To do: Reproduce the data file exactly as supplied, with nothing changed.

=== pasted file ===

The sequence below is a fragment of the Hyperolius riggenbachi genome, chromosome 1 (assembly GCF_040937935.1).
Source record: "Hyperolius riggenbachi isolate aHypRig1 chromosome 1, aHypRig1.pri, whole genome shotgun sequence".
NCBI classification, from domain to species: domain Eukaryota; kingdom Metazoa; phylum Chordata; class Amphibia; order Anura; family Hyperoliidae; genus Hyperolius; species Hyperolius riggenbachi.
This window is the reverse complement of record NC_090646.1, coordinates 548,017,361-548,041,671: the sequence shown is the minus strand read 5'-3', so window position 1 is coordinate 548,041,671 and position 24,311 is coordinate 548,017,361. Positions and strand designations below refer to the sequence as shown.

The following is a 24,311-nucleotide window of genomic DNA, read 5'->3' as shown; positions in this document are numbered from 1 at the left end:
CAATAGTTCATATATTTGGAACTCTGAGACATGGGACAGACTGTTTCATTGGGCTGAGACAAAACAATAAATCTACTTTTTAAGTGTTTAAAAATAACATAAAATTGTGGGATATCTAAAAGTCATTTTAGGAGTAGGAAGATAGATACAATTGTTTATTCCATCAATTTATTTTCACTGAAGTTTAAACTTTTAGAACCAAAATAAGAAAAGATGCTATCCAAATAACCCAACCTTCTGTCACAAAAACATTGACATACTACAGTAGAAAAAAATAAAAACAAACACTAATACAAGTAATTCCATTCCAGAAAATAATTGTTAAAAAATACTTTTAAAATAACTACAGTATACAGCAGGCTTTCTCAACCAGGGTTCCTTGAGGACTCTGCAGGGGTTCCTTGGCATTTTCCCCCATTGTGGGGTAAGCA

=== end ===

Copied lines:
The sequence below is a fragment of the Hyperolius riggenbachi genome, chromosome 1 (assembly GCF_040937935.1).
Source record: "Hyperolius riggenbachi isolate aHypRig1 chromosome 1, aHypRig1.pri, whole genome shotgun sequence".
NCBI classification, from domain to species: domain Eukaryota; kingdom Metazoa; phylum Chordata; class Amphibia; order Anura; family Hyperoliidae; genus Hyperolius; species Hyperolius riggenbachi.
This window is the reverse complement of record NC_090646.1, coordinates 548,017,361-548,041,671: the sequence shown is the minus strand read 5'-3', so window position 1 is coordinate 548,041,671 and position 24,311 is coordinate 548,017,361. Positions and strand designations below refer to the sequence as shown.

The following is a 24,311-nucleotide window of genomic DNA, read 5'->3' as shown; positions in this document are numbered from 1 at the left end:
CAATAGTTCATATATTTGGAACTCTGAGACATGGGACAGACTGTTTCATTGGGCTGAGACAAAACAATAAATCTACTTTTTAAGTGTTTAAAAATAACATAAAATTGTGGGATATCTAAAAGTCATTTTAGGAGTAGGAAGATAGATACAATTGTTTATTCCATCAATTTATTTTCACTGAAGTTTAAACTTTTAGAACCAAAATAAGAAAAGATGCTATCCAAATAACCCAACCTTCTGTCACAAAAACATTGACATACTACAGTAGAAAAAAATAAAAACAAACACTAATACAAGTAATTCCATTCCAGAAAATAATTGTTAAAAAATACTTTTAAAATAACTACAGTATACAGCAGGCTTTCTCAACCAGGGTTCCTTGAGGACTCTGCAGGGGTTCCTTGGCATTTTCCCCCATTGTGGGGTAAGCA